Gardening is for you, no matter your age or experience, but it is especially good for children as they learn key motor skills, a bit about patience and an appreciation of the natural world around them.
The Great Outdoors is, as its namesake suggests, GREAT, amid growing concern that our young people are spending an increasing amount of time indoors and are not as in touch with the world outside as they should be, or as much as 'we' used to be. We often reminisce fondly about days spent collecting tadpoles, making homes for worms, building dens, picking flowers, making daisy chains and helping parents and grandparents seed, grow and harvest the produce of the kitchen garden.
It seems that we are right to encourage time spent in the garden too, aside from making great memories there are some fantastic benefits of spending time outside as children grow up:
Gardening can be an adventure filled with lots of new discoveries and an understanding of the natural world.
They learn about different plants, how they grow, what conditions they need to flourish and their relationship with beneficial, and not so beneficial creatures!
It will give them a sense of responsibility as they learn about caring for their precious seedlings, and it will definitely encourage patience!
Importantly they will learn about the seasons and how our gardening activities are closely related to the annual calendar, which will naturally lead on to an understanding of our climate, and the possible implications of global warming.
Teachers and parents can closely link many garden-based activities to the curriculum too: weather, life cycles, animals and other wildlife, pollination and even botanical based creative arts such as leaf printing and nature drawing.
Growing your own fruit and vegetables is incredibly satisfying and children love taking ownership of this process, and proudly enjoy eating produce that they have grown themselves.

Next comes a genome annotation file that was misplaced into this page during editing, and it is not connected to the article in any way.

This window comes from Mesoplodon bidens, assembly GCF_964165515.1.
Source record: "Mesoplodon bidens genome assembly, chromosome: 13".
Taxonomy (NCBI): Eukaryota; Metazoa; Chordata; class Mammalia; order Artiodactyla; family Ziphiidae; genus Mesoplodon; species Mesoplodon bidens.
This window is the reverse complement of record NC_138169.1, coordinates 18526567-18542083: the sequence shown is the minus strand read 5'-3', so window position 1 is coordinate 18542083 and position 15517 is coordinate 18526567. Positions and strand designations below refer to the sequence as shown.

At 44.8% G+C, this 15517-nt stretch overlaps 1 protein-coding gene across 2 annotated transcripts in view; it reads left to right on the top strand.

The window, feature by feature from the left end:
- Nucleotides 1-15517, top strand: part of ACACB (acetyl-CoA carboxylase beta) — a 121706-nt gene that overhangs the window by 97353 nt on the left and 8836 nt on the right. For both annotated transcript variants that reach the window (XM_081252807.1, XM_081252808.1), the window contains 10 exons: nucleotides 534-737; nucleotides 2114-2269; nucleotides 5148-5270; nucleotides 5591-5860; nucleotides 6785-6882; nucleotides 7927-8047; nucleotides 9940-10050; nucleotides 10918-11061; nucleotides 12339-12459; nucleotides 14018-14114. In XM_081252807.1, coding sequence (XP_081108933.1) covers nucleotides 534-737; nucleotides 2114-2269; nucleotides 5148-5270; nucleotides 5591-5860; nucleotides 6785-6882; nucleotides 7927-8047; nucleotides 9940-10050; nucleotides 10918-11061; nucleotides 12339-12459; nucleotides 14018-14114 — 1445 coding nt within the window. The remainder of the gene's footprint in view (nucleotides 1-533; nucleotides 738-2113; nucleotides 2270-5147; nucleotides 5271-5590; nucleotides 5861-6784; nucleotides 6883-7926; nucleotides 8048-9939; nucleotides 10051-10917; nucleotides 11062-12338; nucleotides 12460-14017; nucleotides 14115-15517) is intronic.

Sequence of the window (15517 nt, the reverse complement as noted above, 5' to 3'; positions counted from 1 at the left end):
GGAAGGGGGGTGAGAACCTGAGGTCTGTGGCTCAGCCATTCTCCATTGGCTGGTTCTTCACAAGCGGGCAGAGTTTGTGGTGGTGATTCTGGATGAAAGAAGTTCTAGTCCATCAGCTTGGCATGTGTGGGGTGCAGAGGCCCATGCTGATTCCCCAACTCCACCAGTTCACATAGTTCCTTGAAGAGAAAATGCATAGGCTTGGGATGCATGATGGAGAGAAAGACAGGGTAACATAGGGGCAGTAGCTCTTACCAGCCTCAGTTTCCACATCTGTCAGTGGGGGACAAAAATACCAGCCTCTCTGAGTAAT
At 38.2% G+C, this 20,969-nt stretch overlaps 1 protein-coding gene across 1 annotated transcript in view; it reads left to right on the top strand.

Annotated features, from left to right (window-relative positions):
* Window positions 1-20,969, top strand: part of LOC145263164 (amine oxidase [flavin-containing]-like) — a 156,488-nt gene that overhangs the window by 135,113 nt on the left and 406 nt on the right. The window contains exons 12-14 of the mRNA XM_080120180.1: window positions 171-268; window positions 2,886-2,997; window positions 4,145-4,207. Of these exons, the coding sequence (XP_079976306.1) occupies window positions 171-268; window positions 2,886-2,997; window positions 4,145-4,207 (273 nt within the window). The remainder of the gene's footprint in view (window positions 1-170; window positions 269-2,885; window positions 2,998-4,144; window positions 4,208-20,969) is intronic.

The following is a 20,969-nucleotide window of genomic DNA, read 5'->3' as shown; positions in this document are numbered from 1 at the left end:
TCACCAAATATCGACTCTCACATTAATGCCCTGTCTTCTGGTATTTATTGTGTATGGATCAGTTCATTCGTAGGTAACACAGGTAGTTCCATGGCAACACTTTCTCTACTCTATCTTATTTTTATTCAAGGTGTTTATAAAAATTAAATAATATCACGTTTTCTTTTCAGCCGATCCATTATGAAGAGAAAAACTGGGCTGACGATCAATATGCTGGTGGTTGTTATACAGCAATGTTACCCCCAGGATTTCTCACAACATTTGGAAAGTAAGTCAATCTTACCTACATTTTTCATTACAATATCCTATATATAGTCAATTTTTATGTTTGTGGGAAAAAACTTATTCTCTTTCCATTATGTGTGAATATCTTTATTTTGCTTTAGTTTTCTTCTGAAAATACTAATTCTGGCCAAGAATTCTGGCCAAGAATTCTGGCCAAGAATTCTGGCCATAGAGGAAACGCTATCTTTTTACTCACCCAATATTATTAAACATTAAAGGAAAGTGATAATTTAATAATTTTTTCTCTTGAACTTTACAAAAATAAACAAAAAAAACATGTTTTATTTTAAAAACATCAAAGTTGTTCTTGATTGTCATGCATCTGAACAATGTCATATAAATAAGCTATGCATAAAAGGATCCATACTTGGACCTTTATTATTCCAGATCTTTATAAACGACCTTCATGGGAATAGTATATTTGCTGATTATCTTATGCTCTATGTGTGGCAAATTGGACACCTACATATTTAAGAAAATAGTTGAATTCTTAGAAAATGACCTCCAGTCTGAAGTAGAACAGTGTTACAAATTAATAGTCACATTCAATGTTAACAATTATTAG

The nutritional value of fruit and veg straight from the plant is higher and the fun of picking what you have produced yourself really encourages children to enjoy these foods with less fuss.
They don't just get the health benefit from the nutrition either, they also get to spend more time being active working and playing in the garden, whilst getting lots of fresh air.
Plus, they will learn about when to harvest and maybe even how to cook with freshly grown produce too, an important life skill!
Spending time gardening can be a sensory explosion:
Smell: they can experience a wide range of scents from flowers and vegetables to earth and even compost!
Textures: children will enjoy getting hands on with soil, seeds, leaves, petals and more.
Sights: not only will they get to see the wide range of colourful plants and flowers but also the variations in creepy crawlies too
Sensations: being outdoors they will understand the feel of the seasons on the skin and sight from cold winter winds to warm summer breezes, life giving raindrop and baking sunshine.
Taste: the icing on the cake is getting to test out the flavours of things you have grown, they particularly like the thrill of learning about edible flowers!
Gardening can be a very socialable activity - be it with friends in school or clubs, where they will need to work together, or at home with family where special bonding can take place.
Time spent outdoors, working on garden-based projects such as growing seeds, gathering leaves, choosing plants and flowers and even remove unwanted slugs can involve important discussions, problem-solving and learning to work and communicate with others.
Plus, it can be great fun, especially if you try to guess which plants and seeds will be the first to pop out of the soil!
Building your own low cost bird feeder can be quick and easy when you know how. Follow Sainsbury's Bank Money Matter's simple step-by-step guide to make your own and start attracting beautiful birds into your garden >
There are a great range of bushcraft courses, workshops and forest schools suitable for children and families across the UK. Bushcraft courses cover survival training, wilderness and foraging skills. You'll learn about equipment, surviving in the natural environment and, most of all, the joys of having an outdoors adventure! Take a look at the range of courses on our website here >
If you enjoyed reading this you might like to read: Grow your own (delicious) organic produce – easy tips for a climate resilient garden >